• Arizona will get its first woman senator this year, as both major-party nominees are women. The contest between Martha McSally (R) and Kyrsten Sinema (D) is just one of 33 women v. women general election match-ups for Congress in 2018, six in the Senate and 26 in the House. Of those 33 races, eight will be for open seats. This marks a record for the number of women v. women races in a given year. The previous record was 19, set in 2002.1
  • Marsha Blackburn is the first woman to be nominated by the Republican party of Tennessee in a Senate race, and, if she wins in November, she will become the state's first woman senator.
  • If elected in November, current Senator Cindy Hyde-Smith (R) will become the first woman elected to Congress from Mississippi.

And stay tuned to these states:

  • Pennsylvania, the largest state in the country that does not currently have a woman in its congressional delegation, will shed that dubious distinction this year, as both major-party nominees for the state's 5th congressional district, Pearl Kim (R) and Mary Gay Scanlon (D), are women. If Kim wins in November, she will also become the first woman of color to represent the state in Congress.
  • In South Carolina, another one of 11 states with no women currently in Congress, Katie Arrington (R) - who defeated incumbent Mark Sanford in the primary - is currently favored to win in the 1st congressional district.
  • South Dakota will lose its woman in Congress this year. Current Representative Kristi Noem (R) is the state's Republican nominee for governor.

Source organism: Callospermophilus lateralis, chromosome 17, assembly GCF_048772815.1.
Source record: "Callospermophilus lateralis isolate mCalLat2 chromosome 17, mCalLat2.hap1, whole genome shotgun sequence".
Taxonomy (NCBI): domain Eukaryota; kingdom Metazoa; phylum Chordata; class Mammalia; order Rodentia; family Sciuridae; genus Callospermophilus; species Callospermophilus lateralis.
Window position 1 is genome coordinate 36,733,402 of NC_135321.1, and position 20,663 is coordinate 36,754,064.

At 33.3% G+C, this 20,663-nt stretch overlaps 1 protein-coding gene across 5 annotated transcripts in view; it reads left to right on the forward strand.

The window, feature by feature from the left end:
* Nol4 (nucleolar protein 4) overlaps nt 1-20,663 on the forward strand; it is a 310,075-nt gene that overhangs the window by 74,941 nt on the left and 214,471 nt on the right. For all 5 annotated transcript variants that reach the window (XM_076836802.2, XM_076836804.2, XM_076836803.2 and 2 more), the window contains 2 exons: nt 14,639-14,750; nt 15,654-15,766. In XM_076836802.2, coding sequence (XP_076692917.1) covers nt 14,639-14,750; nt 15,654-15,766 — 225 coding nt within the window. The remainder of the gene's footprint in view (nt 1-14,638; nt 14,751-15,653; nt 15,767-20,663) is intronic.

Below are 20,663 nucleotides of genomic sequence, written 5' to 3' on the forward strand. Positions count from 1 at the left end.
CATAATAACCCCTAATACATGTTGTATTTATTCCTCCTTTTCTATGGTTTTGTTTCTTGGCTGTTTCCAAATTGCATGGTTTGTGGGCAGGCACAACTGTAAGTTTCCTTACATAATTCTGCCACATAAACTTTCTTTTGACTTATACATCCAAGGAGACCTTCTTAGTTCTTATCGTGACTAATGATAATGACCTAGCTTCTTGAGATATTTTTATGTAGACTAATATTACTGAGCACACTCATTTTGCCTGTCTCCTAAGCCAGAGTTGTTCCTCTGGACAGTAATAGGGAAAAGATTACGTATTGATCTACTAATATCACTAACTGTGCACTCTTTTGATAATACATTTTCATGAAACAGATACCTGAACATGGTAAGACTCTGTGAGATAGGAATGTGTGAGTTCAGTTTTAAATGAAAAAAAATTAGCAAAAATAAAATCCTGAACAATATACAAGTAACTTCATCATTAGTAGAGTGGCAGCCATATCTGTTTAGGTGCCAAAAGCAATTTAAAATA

Our full election information, as well as candidate lists and historical information, is available through our Election Watch page.

1 In CA-45, two women will be on the ballot this fall, but Aja Brown (D) has withdrawn from the contest. That race is counted among the 33 women v. women contests, though Brown is not actively campaigning.

Kelly Dittmar is an Assistant Professor of Political Science at Rutgers University–Camden and Scholar at the Center for American Women and Politics at the Eagleton Institute of Politics. She has authored multiple book chapters on gender and American politics, and her book Navigating Gendered Terrain: Stereotypes and Strategy in Political Campaigns (Temple University Press, in press) was published in 2015. Dittmar's research focuses on gender and American political institutions, with a particular focus on how gender informs campaigns and the impact of gender diversity among elites in policy and political decisions, priorities, and processes. Dittmar was an American Political Science Association (APSA) Congressional Fellow from 2011 to 2012. At CAWP, she manages national research projects, helps to develop and implement CAWP's research agenda, and contributes to CAWP reports, publications, and analyses. She directs CAWP's latest project, Gender Watch 2018 and works with CAWP's programs for women's public leadership. Dittmar has been an expert source and commentator for media outlets including MSNBC, NPR, PBS, the New York Times, and the Washington Post. Dittmar earned her B.A. from Aquinas College in Grand Rapids, MI and her Ph.D. from Rutgers University-New Brunswick.